U.K. Manufacturing Sector Contracts Sharply After Brexit Stockpiling Ends

The UK manufacturing sector in May had a much larger downturn than expected, much of it to do with the March spike to 55.1 vs 51.2 expected boosted by stock purchases ahead of Brexit hitting a G-7 record. UK exports were also at their lowest in almost 5 years.

The UK manufacturing sector in May had a much larger downturn than expected, much of it to do with the March spike to 55.1 vs 51.2 expected boosted by stock purchases ahead of Brexit hitting a G-7 record. UK exports were also at their lowest in almost 5 years.

UK Manufacturing 


  • 49.4 in May (34-month low) down sharply from 53.1 in April, fell below the neutral 50.0 benchmark for the first time since July 2016.
  • New orders and employment both decline as stockpiling activity halts following Brexit date delay
  • The rate of contraction was one of the fastest seen over the past six-and-a-half years.
  • New order inflows deteriorated from both domestic and overseas sources.
  • New export business fell for the second month running and at the quickest pace in over four-and-ahalf years.
  • Manufacturers reported lower demand from Asia and Europe. There was also mention of Brexit uncertainty, including clients diverting supply chains away from the UK, leading to lower demand from within the EU.
  • The renewed downturn in new orders weighed on both output and employment during May.
  • The trend in production was the weakest during the past 34 months, as an increase at large companies was mostly offset by contractions at small and medium sized firms.
  • Sub-sector data indicated that much of the weakness was confined to the intermediate and investment goods industries. These both saw output, new orders and employment move lower during the latest survey month.
  • In contrast, consumer goods producers fared better, seeing output, new business and staffing levels all continue to rise. May saw the trends in inventory holdings and purchasing activity all impacted by the delay to Brexit.
  • The latest survey saw a sharp easing in the rate of increase in finished goods stocks and pre-production inventories drop for the first time in ten months.
  • The latter was driven by a sharp pull-back in input buying volumes, which fell at the sharpest rate since July 2016.
  • Output charges inflation rose to a three-month high in May, largely reflecting a marked acceleration for consumer goods.
  • Purchase price inflation edged lower.
  • Manufacturers remained optimistic in May. Almost 49% expect output to be higher in 12 months’ time, compared to 7% forecasting contraction.
  • Optimism was attributed to reduced uncertainty following Brexit, growth plans, recoveries in domestic and overseas demand, new product launches and using new technologies.
  • However, global trade tensions and Brexit continued to weigh on some firms’ outlook


Rob Dobson, Director at IHS Markit, which compiles the survey:

“The UK manufacturing sector was buffeted by ongoing Brexit uncertainty again in May. The headline PMI posted 49.4, moving back into contraction territory for the first time since July 2016, the month directly following the EU referendum result. The trend in output weakened and, based on its relationship with official ONS data, is pointing to a renewed downturn of production

“New order inflows declined from both domestic and overseas markets, as already high stock levels at manufacturers and their clients led to difficulties in sustaining output levels and getting agreement on new contracts. Demand was also impacted by ongoing global trade tensions, as well as by companies starting to unwind inventories built up in advance of the original Brexit date. Some EU-based clients were also reported to have shifted supply chains away from the UK.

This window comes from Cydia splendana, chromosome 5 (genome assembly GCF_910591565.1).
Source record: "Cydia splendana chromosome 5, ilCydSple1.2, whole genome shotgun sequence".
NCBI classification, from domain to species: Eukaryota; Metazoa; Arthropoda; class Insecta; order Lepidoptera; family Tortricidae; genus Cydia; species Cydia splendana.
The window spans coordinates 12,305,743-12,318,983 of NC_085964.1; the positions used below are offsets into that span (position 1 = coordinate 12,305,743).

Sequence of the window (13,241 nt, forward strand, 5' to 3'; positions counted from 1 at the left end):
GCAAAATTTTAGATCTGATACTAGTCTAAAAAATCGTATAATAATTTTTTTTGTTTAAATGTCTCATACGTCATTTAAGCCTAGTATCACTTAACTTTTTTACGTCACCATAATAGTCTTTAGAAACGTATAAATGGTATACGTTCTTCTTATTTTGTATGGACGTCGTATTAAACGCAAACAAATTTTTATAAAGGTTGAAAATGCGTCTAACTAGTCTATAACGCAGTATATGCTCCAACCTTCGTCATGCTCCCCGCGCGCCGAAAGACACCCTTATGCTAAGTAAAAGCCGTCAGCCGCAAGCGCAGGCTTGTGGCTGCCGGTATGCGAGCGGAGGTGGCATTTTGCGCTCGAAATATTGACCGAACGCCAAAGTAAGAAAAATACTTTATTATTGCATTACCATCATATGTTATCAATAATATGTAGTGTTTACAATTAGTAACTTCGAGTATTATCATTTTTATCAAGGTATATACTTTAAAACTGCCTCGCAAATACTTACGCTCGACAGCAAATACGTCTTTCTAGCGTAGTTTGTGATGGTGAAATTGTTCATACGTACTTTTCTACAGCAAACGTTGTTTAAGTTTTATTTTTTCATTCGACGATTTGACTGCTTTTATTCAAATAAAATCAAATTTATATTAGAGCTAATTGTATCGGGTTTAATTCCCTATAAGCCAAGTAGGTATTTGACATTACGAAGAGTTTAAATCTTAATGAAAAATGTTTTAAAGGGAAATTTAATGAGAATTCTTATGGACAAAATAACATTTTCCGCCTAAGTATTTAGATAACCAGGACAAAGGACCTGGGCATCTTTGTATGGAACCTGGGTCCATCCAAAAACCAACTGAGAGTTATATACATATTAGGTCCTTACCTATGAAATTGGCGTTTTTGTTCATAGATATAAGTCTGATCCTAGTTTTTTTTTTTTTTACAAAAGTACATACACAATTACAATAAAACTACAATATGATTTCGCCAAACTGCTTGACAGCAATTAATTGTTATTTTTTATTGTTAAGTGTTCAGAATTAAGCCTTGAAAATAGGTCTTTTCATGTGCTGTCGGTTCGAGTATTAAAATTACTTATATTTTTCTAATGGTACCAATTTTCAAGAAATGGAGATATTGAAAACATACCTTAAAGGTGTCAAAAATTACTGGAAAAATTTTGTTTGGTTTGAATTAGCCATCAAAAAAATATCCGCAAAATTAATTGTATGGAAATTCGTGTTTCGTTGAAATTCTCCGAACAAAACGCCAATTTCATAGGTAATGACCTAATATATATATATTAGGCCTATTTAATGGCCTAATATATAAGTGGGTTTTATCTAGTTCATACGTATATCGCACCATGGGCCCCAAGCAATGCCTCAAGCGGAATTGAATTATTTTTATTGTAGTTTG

“Although the consumer goods sector remained a positive growth spot, the intermediate and investment goods industries are still comparatively weak, in part reflecting the reverberation of the recent sharp slowdown the autos sector. With these demand, purchasing and inventory trends likely to stay in play for the foreseeable future, the current manufacturing downturn may have further to run and will have negative ramifications for growth in the broader economy in the months ahead.”

Duncan Brock, Group Director at the Chartered Institute of Procurement & Supply:

“Concern for manufacturers has deepened this month as the sector’s performance shrank in May and tumbled into contraction. With one of the fastest shrinking rates seen in six and a half years and the biggest drop since July 2016, straight after the referendum result, based on this result, there is the likelihood of more bad news to come.

“Supply chain managers voiced their deep anxieties over Brexit’s continuing impacts as some supply chains were re-directed away from the UK resulting in a drop in total new orders for the first time since October. Clients from Europe and Asia were particularly reluctant to commit to new business across all sectors but the intermediate sector suffered the worst fall in seven years as the pipeline of work dried up. It has now become obvious that the stockpiling activities of the last few months were propping up the sector’s performance.

“As business uncertainty continued unabated, manufacturers focussed on efficiency and cost reduction drives as job creation fell for the second consecutive month and workforces shrank in response. If there are any silver linings amongst these darkening clouds then the softening in input price inflation provides a scrap of relief along with an improvement in delivery times not seen for three and a half years.

“A slowdown in the global economy, and trade wars hotting up could tip the scales even further next month and increase the likelihood that the UK manufacturing sector will remain in contraction territory.” ;

Source: IHS Markit

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